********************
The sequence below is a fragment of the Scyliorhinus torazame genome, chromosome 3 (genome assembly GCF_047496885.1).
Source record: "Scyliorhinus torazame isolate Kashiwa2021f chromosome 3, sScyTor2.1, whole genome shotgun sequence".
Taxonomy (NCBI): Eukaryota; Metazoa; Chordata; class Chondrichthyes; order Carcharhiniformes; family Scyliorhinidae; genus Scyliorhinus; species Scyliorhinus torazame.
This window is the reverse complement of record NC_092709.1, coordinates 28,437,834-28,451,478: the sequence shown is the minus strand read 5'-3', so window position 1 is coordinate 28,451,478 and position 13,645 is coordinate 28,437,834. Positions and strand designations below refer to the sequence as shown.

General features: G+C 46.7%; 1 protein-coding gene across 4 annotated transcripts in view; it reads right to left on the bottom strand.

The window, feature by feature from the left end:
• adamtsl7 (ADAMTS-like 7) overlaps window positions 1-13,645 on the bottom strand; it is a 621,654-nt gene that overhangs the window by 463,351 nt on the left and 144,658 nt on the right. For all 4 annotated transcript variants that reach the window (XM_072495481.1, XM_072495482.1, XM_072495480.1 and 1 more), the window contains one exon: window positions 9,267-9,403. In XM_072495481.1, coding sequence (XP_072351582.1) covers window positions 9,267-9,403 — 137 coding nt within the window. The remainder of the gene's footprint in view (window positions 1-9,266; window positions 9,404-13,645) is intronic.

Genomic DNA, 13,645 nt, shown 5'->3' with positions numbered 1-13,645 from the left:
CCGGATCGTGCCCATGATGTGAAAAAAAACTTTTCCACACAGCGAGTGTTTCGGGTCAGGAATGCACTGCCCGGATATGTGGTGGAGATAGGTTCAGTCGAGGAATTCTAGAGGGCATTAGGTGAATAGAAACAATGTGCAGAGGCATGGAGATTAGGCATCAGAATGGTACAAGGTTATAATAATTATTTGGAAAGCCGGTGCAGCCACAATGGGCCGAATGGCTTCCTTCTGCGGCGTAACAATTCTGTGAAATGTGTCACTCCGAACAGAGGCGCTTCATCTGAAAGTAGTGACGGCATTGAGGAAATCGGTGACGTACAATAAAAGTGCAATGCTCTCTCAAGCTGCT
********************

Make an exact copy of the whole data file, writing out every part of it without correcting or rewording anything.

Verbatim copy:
The sequence below is a fragment of the Scyliorhinus torazame genome, chromosome 3 (genome assembly GCF_047496885.1).
Source record: "Scyliorhinus torazame isolate Kashiwa2021f chromosome 3, sScyTor2.1, whole genome shotgun sequence".
Taxonomy (NCBI): Eukaryota; Metazoa; Chordata; class Chondrichthyes; order Carcharhiniformes; family Scyliorhinidae; genus Scyliorhinus; species Scyliorhinus torazame.
This window is the reverse complement of record NC_092709.1, coordinates 28,437,834-28,451,478: the sequence shown is the minus strand read 5'-3', so window position 1 is coordinate 28,451,478 and position 13,645 is coordinate 28,437,834. Positions and strand designations below refer to the sequence as shown.

General features: G+C 46.7%; 1 protein-coding gene across 4 annotated transcripts in view; it reads right to left on the bottom strand.

The window, feature by feature from the left end:
• adamtsl7 (ADAMTS-like 7) overlaps window positions 1-13,645 on the bottom strand; it is a 621,654-nt gene that overhangs the window by 463,351 nt on the left and 144,658 nt on the right. For all 4 annotated transcript variants that reach the window (XM_072495481.1, XM_072495482.1, XM_072495480.1 and 1 more), the window contains one exon: window positions 9,267-9,403. In XM_072495481.1, coding sequence (XP_072351582.1) covers window positions 9,267-9,403 — 137 coding nt within the window. The remainder of the gene's footprint in view (window positions 1-9,266; window positions 9,404-13,645) is intronic.

Genomic DNA, 13,645 nt, shown 5'->3' with positions numbered 1-13,645 from the left:
CCGGATCGTGCCCATGATGTGAAAAAAAACTTTTCCACACAGCGAGTGTTTCGGGTCAGGAATGCACTGCCCGGATATGTGGTGGAGATAGGTTCAGTCGAGGAATTCTAGAGGGCATTAGGTGAATAGAAACAATGTGCAGAGGCATGGAGATTAGGCATCAGAATGGTACAAGGTTATAATAATTATTTGGAAAGCCGGTGCAGCCACAATGGGCCGAATGGCTTCCTTCTGCGGCGTAACAATTCTGTGAAATGTGTCACTCCGAACAGAGGCGCTTCATCTGAAAGTAGTGACGGCATTGAGGAAATCGGTGACGTACAATAAAAGTGCAATGCTCTCTCAAGCTGCT